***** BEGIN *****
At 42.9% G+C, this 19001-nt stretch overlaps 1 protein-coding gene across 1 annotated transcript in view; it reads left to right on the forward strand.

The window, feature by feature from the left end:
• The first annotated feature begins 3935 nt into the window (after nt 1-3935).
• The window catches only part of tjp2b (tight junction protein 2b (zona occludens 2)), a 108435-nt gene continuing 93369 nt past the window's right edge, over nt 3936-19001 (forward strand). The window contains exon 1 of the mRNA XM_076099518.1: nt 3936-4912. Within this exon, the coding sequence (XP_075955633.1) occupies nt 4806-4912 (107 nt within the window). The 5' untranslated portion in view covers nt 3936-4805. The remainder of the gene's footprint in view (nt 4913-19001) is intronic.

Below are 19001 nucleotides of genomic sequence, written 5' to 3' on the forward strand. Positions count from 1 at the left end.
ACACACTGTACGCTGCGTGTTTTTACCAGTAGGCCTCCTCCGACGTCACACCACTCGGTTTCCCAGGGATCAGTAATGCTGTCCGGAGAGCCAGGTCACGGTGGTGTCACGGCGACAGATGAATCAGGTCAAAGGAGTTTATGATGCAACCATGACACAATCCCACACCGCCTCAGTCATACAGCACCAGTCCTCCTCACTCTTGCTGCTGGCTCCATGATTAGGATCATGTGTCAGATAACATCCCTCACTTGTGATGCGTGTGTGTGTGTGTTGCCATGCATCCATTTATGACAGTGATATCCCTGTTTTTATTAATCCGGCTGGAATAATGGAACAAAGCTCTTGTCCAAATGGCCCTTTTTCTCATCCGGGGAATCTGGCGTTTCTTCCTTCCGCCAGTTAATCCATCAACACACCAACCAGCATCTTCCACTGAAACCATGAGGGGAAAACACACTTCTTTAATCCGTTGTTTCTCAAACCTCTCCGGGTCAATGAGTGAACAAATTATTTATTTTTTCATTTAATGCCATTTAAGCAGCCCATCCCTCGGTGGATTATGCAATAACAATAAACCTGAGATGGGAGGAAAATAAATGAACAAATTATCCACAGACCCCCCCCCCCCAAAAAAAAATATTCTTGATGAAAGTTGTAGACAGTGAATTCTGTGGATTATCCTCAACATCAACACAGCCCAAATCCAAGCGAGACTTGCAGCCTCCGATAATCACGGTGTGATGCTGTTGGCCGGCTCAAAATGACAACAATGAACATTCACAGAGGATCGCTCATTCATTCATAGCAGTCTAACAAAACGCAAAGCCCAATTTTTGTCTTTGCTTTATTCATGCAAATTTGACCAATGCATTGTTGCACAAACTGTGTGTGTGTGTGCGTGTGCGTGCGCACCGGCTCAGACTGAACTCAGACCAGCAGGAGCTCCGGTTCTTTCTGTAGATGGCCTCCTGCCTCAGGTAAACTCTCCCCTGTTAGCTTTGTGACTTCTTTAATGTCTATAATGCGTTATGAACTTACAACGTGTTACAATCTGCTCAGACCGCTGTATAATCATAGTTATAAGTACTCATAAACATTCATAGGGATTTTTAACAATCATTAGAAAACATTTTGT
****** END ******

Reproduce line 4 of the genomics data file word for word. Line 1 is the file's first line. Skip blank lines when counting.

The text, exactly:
• The window catches only part of tjp2b (tight junction protein 2b (zona occludens 2)), a 108435-nt gene continuing 93369 nt past the window's right edge, over nt 3936-19001 (forward strand). The window contains exon 1 of the mRNA XM_076099518.1: nt 3936-4912. Within this exon, the coding sequence (XP_075955633.1) occupies nt 4806-4912 (107 nt within the window). The 5' untranslated portion in view covers nt 3936-4805. The remainder of the gene's footprint in view (nt 4913-19001) is intronic.